The current terms of devolution mean that agriculture, farming and fisheries should become a devolved issue automatically once the UK leaves the EU. The UK Government are effectively taking powers away from Holyrood by keeping hold of everything that 'comes back' from the EU. I'm not surprised that they're doing it, tbh, but the pro-independence parties need to shout this from the roof tops to make people realise what's going on.

Not just pro independence parties... Anyone who believes in devolution. Labour and Libdems should be right behind this. Labour on sticky patch due to their colleagues in Wales demanding similar redistribution.

 

Also note today that Welsh government joined Scottish government in demand barnett payments as a result of dup £1bn deal. Scottish labour would look awfully foolish if they don't back Welsh colleagues 

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11 minutes ago, exile said:

More than a dozen enclaves and islands have special legal status within the EU that could provide a model after Brexit

https://www.theguardian.com/uk-news/2017/jul/20/half-in-half-out-eu-territories-show-way-northern-ireland

Yup, but uk government not interested in anything remotely life that. Look at the call for differential immigration policy for Scotland similar to territories/states  Canada and Australia, not given any consideration. Nonsense approach so far to different solutions. 

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Reading between the lines I still think UK may crash out of the EU in the autumn.

It is clear UK government don't know what they want from Brexit - but realise they have made promises to voters they simply cant keep.  Therefore Johnny Foreigner will need to be blamed when it all goes wrong.

I really cant see the Tories having enough humility to pay the exit bill....
EU have them by balls as negotiations cant continue until they do.

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Anyone wanting to read what I believe is the definitive account of the EC Referendum campaign should get All Out War by Tim Shipman. Well written with a lot of personal details about the main players, their friendships and their enemies. Reading it you also wonder if anyone in the Tory party will ever vote for Boris Johnson as leader as he comes out of it as a duplicitous bar steward , funnily enough.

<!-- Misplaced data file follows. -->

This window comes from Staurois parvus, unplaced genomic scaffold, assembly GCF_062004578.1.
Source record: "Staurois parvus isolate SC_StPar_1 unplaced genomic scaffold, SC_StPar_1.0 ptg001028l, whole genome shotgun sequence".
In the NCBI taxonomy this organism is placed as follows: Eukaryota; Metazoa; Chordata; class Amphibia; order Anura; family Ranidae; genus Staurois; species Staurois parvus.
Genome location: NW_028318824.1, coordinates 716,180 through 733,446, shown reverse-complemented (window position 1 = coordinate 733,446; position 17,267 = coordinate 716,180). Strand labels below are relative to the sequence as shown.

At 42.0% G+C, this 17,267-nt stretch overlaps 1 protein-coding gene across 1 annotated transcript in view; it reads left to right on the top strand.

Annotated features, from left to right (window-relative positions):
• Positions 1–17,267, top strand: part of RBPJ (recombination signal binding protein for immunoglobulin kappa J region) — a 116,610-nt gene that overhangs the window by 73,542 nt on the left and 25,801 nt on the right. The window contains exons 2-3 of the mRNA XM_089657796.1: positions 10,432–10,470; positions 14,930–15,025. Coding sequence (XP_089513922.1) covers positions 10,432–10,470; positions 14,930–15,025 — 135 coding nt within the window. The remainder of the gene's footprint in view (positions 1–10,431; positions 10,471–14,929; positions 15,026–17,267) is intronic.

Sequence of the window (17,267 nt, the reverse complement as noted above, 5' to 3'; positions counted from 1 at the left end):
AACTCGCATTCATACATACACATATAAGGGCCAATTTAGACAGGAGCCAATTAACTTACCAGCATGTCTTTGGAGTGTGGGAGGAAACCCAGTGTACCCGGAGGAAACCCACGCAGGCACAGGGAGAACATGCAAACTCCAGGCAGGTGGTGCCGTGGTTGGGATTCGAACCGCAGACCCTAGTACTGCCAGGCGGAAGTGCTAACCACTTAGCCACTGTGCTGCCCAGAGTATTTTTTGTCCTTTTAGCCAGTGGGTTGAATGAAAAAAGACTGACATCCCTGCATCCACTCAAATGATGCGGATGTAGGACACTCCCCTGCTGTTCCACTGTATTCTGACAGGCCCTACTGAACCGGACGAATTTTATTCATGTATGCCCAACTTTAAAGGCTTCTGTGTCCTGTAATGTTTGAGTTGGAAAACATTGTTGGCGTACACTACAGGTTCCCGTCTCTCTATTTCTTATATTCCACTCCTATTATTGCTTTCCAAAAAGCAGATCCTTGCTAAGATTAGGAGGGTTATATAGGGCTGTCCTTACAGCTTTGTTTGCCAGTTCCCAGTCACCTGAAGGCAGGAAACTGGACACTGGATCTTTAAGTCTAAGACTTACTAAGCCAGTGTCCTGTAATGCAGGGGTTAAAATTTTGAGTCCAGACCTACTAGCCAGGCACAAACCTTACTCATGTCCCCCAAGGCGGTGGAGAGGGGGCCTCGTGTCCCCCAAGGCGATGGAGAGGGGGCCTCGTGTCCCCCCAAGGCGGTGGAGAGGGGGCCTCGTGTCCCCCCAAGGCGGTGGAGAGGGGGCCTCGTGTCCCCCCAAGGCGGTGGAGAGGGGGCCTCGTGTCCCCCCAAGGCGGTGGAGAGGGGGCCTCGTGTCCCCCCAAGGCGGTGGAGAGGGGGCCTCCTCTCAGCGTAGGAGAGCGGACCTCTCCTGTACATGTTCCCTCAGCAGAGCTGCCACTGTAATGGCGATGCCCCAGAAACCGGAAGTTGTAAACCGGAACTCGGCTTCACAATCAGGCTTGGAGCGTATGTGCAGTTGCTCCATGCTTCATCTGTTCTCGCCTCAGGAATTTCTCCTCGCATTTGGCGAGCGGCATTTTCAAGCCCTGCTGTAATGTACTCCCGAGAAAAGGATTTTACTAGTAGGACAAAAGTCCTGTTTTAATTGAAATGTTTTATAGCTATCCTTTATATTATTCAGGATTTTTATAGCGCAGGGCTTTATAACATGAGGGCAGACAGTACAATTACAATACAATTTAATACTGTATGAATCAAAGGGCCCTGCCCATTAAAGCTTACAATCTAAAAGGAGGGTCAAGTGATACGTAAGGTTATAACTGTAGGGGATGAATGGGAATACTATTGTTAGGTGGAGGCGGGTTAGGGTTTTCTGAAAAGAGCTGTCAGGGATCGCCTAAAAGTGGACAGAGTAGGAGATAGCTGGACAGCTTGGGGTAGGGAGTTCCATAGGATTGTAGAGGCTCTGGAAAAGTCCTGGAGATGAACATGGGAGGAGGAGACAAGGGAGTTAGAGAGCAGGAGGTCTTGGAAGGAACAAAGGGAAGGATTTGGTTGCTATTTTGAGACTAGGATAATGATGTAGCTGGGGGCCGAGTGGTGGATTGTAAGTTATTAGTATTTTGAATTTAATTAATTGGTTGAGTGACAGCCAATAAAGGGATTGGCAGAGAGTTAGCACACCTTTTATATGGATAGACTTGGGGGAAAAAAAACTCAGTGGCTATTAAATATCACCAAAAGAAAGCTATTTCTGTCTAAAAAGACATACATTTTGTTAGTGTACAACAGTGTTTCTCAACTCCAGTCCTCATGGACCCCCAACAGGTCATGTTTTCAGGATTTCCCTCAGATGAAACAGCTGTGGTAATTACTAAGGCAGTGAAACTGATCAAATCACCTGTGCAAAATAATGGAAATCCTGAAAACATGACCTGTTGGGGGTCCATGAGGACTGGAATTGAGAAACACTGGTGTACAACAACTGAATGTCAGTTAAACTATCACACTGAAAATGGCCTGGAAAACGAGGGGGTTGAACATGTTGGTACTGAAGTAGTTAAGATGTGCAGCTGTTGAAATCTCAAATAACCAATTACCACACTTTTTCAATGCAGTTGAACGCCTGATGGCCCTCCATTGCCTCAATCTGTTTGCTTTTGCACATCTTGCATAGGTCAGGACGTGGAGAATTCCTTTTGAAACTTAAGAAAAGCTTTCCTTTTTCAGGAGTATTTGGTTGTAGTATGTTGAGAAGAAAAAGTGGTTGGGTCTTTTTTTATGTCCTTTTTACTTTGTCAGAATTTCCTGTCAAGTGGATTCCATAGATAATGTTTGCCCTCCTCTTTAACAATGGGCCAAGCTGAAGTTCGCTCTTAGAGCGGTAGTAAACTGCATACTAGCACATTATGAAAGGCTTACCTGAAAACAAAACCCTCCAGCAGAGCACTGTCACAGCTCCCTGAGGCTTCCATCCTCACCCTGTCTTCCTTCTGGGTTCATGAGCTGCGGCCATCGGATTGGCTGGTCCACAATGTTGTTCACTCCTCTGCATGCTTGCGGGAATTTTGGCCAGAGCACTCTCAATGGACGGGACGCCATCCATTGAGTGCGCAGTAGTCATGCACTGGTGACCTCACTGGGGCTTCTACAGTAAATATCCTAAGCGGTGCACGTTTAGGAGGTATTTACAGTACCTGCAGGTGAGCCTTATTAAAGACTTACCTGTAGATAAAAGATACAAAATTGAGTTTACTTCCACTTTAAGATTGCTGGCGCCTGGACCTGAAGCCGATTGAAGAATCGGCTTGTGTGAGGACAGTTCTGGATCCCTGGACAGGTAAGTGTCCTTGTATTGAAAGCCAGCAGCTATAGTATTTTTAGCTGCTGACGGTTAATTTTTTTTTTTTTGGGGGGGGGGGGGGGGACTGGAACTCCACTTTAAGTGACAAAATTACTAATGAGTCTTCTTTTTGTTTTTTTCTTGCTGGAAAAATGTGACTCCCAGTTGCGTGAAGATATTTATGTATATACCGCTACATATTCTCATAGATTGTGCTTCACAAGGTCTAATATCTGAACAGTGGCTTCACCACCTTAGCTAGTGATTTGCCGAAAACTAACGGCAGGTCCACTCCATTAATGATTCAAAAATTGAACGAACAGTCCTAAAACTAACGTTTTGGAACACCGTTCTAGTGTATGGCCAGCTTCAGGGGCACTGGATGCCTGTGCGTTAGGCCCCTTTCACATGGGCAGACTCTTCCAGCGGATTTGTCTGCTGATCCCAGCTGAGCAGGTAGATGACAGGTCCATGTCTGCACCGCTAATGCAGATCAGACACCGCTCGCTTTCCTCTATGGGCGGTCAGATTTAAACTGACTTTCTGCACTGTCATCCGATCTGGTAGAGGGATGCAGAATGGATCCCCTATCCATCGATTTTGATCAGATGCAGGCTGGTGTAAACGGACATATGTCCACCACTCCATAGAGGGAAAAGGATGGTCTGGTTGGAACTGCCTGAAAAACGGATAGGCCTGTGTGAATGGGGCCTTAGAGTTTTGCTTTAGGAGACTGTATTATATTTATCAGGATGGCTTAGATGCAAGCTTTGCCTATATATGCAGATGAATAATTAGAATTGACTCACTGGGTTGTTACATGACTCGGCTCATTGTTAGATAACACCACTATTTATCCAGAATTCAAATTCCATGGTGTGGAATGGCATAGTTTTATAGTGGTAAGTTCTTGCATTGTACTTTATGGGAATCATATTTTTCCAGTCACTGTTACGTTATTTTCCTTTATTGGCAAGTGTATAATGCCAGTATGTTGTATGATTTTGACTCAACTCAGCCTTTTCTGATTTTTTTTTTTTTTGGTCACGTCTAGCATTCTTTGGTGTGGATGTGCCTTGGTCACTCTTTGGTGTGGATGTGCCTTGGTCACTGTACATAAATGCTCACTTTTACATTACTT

Edited by joecraigfanclub

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43 minutes ago, Toepoke said:

May is implying that Scotland is not a nation.  That is the logical conclusion of saying Sturgeon is not an "international leader".

 

Is the same stance being taken with the Welsh FM?

Edited by Alibi

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27 minutes ago, flumax said:

https://mobile.twitter.com/OleRyborg/status/892787997330083842

 

Screenshot_20170802_194002.png
where can i upload photos

 

Great news Imo. Shame so many in the north east were bought in to believing the opposite would be true during EU referendum and GE

Aye heres hoping, am done with sticking up for the fishermen(inshore lads not included) most but not all are greedy self serving bullies who would sell their grannys if the price was right,, final straw was when one flew a union jack flag from his mast,, honestly made me sick,,, most however still fly the saltire and have it painted on the side 

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32 minutes ago, hampden_loon2878 said:

Aye heres hoping, am done with sticking up for the fishermen(inshore lads not included) most but not all are greedy self serving bullies who would sell their grannys if the price was right,, final straw was when one flew a union jack flag from his mast,, honestly made me sick,,, most however still fly the saltire and have it painted on the side 

I'm not saying fishermen don't get a rough deal. The discard ban /landing obligation is a disgrace, but let's not ignore that it was a British celebrity chef who convinced the UK public to lobby the UK government to lobby the EU to introduce it. Fishermen get high political weight for little economic contribution. Tough job, lots of restrictions, socially important. I admire bertie Armstrong for the voice he gives his members, but what a bawbag. Shame they don't employ more people instead of cheap labour from the Philippines or Ghana http://www.gov.scot/Publications/2014/09/7993/5

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I haven't read anything in this thread, but I think it's clear the direction the British Government is heading with these negotiations. The placing of border controls above everything else is an act of folly and I think people will slowly wake up to this fact, but I think that it will only be a few years after the UK's formally left the EU that people will realise what happened and it will be too late. I feel that the policies of the 'negotiation' team will lead to the UK crashing out without any deal with the EU - leading to a situation where the UK has no free trade deal with any country and is suddenly burdened with large tariffs on goods and services.